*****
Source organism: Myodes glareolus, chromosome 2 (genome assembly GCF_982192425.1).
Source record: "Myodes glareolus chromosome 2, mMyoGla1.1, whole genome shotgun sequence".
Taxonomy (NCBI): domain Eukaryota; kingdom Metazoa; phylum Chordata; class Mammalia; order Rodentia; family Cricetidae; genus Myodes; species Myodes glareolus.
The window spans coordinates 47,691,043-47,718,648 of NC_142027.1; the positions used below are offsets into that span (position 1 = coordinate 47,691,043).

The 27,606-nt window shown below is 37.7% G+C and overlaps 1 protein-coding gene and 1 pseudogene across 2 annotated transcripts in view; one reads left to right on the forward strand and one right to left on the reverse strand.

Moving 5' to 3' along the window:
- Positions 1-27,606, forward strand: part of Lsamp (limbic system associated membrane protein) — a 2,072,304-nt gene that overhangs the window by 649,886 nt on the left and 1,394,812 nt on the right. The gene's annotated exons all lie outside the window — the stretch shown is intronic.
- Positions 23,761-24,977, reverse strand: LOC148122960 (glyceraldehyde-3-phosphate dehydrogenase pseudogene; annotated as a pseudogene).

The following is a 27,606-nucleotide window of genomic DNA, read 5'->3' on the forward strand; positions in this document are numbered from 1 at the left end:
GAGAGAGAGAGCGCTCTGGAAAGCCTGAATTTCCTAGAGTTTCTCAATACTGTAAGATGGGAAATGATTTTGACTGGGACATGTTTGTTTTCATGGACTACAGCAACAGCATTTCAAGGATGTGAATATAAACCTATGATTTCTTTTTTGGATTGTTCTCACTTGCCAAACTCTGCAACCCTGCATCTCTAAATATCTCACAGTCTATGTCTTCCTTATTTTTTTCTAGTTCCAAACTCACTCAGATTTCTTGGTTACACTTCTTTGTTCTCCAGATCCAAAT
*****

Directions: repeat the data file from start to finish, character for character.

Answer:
Source organism: Myodes glareolus, chromosome 2 (genome assembly GCF_982192425.1).
Source record: "Myodes glareolus chromosome 2, mMyoGla1.1, whole genome shotgun sequence".
Taxonomy (NCBI): domain Eukaryota; kingdom Metazoa; phylum Chordata; class Mammalia; order Rodentia; family Cricetidae; genus Myodes; species Myodes glareolus.
The window spans coordinates 47,691,043-47,718,648 of NC_142027.1; the positions used below are offsets into that span (position 1 = coordinate 47,691,043).

The 27,606-nt window shown below is 37.7% G+C and overlaps 1 protein-coding gene and 1 pseudogene across 2 annotated transcripts in view; one reads left to right on the forward strand and one right to left on the reverse strand.

Moving 5' to 3' along the window:
- Positions 1-27,606, forward strand: part of Lsamp (limbic system associated membrane protein) — a 2,072,304-nt gene that overhangs the window by 649,886 nt on the left and 1,394,812 nt on the right. The gene's annotated exons all lie outside the window — the stretch shown is intronic.
- Positions 23,761-24,977, reverse strand: LOC148122960 (glyceraldehyde-3-phosphate dehydrogenase pseudogene; annotated as a pseudogene).

The following is a 27,606-nucleotide window of genomic DNA, read 5'->3' on the forward strand; positions in this document are numbered from 1 at the left end:
GAGAGAGAGAGCGCTCTGGAAAGCCTGAATTTCCTAGAGTTTCTCAATACTGTAAGATGGGAAATGATTTTGACTGGGACATGTTTGTTTTCATGGACTACAGCAACAGCATTTCAAGGATGTGAATATAAACCTATGATTTCTTTTTTGGATTGTTCTCACTTGCCAAACTCTGCAACCCTGCATCTCTAAATATCTCACAGTCTATGTCTTCCTTATTTTTTTCTAGTTCCAAACTCACTCAGATTTCTTGGTTACACTTCTTTGTTCTCCAGATCCAAAT